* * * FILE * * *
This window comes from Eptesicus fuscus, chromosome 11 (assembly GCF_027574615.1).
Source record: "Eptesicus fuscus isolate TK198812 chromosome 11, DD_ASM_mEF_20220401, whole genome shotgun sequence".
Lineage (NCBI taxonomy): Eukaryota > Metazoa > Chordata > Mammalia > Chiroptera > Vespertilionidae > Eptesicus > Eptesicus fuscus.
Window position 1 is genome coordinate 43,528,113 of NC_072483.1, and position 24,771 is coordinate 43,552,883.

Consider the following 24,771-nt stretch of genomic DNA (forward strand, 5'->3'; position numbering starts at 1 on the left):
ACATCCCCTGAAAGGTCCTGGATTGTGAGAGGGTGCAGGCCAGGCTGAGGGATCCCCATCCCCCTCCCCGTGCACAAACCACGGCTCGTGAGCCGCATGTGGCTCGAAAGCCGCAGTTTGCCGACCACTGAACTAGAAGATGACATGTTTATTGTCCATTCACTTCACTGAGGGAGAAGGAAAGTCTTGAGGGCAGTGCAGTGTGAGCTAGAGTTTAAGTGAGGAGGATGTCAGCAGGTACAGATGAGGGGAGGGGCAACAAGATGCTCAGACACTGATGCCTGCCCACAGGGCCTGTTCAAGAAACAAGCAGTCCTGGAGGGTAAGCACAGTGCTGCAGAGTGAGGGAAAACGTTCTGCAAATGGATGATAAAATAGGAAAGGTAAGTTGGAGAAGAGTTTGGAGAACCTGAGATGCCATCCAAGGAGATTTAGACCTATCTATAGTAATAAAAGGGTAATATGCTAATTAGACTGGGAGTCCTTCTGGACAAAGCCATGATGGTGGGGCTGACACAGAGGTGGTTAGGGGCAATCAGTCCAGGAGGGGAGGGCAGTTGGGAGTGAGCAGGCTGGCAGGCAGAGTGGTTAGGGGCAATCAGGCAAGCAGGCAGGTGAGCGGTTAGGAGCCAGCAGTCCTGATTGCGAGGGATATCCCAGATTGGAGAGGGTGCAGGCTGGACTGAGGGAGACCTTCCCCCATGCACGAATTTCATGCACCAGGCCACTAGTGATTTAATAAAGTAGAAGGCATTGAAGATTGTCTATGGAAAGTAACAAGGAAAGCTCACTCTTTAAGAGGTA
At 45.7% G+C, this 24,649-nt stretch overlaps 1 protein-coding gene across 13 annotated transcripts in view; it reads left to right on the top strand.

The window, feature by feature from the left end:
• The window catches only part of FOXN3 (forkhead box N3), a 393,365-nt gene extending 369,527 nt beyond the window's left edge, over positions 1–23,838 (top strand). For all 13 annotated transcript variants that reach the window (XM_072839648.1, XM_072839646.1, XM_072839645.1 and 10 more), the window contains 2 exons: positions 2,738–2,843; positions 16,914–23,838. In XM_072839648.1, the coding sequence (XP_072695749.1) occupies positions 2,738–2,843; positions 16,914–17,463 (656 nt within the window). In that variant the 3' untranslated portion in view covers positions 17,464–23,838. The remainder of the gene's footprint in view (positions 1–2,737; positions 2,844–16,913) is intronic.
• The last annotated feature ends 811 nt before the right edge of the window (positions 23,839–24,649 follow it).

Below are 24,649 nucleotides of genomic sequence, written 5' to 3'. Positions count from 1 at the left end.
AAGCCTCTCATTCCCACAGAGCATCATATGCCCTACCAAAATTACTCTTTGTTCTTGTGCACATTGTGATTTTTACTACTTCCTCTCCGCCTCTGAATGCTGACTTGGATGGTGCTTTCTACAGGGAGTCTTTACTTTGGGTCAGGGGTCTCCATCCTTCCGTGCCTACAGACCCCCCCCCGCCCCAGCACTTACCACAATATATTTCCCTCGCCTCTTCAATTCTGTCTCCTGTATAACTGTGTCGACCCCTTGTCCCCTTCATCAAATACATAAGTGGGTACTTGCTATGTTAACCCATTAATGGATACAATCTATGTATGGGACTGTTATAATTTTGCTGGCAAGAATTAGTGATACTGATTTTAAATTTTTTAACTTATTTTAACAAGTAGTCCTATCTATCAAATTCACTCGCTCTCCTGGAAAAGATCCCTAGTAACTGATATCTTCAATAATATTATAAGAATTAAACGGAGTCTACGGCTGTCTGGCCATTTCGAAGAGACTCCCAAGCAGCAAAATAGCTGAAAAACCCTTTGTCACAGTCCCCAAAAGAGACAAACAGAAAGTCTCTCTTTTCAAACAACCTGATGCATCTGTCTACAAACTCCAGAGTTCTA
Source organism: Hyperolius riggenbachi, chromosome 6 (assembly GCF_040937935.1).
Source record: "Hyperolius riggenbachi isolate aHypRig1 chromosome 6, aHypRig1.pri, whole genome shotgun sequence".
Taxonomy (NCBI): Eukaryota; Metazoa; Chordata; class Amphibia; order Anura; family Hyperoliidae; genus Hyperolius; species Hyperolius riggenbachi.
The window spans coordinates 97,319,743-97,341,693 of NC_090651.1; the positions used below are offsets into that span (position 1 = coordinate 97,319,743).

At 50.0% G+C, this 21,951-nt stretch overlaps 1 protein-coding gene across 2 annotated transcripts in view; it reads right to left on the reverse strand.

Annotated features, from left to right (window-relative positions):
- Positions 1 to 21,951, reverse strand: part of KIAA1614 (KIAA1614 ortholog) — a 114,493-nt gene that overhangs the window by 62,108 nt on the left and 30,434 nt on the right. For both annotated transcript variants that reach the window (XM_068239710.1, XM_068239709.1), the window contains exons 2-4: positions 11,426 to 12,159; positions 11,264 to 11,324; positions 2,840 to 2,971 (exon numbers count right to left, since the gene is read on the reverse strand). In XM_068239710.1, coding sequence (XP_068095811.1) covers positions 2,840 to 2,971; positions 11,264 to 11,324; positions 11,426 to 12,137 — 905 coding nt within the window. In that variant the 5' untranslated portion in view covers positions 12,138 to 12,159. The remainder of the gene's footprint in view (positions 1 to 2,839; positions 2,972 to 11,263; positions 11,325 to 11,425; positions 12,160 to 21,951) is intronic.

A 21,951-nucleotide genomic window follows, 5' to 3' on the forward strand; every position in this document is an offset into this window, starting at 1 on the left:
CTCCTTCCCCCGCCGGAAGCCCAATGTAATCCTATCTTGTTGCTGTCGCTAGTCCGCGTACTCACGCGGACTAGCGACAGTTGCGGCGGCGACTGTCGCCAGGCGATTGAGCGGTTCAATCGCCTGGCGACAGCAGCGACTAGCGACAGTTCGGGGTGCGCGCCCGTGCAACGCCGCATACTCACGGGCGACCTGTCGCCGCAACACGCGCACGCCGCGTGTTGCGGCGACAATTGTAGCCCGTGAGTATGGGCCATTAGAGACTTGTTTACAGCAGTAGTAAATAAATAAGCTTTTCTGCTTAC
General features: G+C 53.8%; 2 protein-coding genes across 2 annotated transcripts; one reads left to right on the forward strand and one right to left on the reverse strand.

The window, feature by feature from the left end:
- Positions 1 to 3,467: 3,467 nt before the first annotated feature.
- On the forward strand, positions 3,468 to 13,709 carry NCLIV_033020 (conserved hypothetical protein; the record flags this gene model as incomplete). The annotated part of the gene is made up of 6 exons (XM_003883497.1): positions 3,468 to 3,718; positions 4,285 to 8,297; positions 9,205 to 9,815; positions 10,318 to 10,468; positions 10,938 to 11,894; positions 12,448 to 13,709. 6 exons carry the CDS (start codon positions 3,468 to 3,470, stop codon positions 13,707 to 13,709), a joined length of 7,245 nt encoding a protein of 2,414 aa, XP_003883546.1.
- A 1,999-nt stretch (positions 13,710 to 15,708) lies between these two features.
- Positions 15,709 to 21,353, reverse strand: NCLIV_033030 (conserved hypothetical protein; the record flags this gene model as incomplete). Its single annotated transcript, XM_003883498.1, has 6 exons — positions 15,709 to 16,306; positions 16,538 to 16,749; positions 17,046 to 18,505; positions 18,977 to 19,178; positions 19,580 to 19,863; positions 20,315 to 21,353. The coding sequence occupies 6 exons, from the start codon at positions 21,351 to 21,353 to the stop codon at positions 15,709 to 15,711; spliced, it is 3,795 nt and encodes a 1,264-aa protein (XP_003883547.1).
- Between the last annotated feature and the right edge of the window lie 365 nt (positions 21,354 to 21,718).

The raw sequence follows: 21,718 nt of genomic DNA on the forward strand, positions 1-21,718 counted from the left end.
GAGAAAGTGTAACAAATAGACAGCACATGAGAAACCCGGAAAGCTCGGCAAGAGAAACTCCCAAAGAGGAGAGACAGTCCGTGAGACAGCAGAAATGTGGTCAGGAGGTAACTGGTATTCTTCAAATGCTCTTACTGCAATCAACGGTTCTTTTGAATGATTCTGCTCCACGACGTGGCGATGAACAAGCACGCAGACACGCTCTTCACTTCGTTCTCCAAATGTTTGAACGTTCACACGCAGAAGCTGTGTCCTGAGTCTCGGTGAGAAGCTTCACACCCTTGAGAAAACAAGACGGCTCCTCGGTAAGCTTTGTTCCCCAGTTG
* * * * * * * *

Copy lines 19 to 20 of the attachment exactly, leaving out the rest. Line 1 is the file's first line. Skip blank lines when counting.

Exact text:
- Positions 1 to 21,951, reverse strand: part of KIAA1614 (KIAA1614 ortholog) — a 114,493-nt gene that overhangs the window by 62,108 nt on the left and 30,434 nt on the right. For both annotated transcript variants that reach the window (XM_068239710.1, XM_068239709.1), the window contains exons 2-4: positions 11,426 to 12,159; positions 11,264 to 11,324; positions 2,840 to 2,971 (exon numbers count right to left, since the gene is read on the reverse strand). In XM_068239710.1, coding sequence (XP_068095811.1) covers positions 2,840 to 2,971; positions 11,264 to 11,324; positions 11,426 to 12,137 — 905 coding nt within the window. In that variant the 5' untranslated portion in view covers positions 12,138 to 12,159. The remainder of the gene's footprint in view (positions 1 to 2,839; positions 2,972 to 11,263; positions 11,325 to 11,425; positions 12,160 to 21,951) is intronic.

A 21,951-nucleotide genomic window follows, 5' to 3' on the forward strand; every position in this document is an offset into this window, starting at 1 on the left: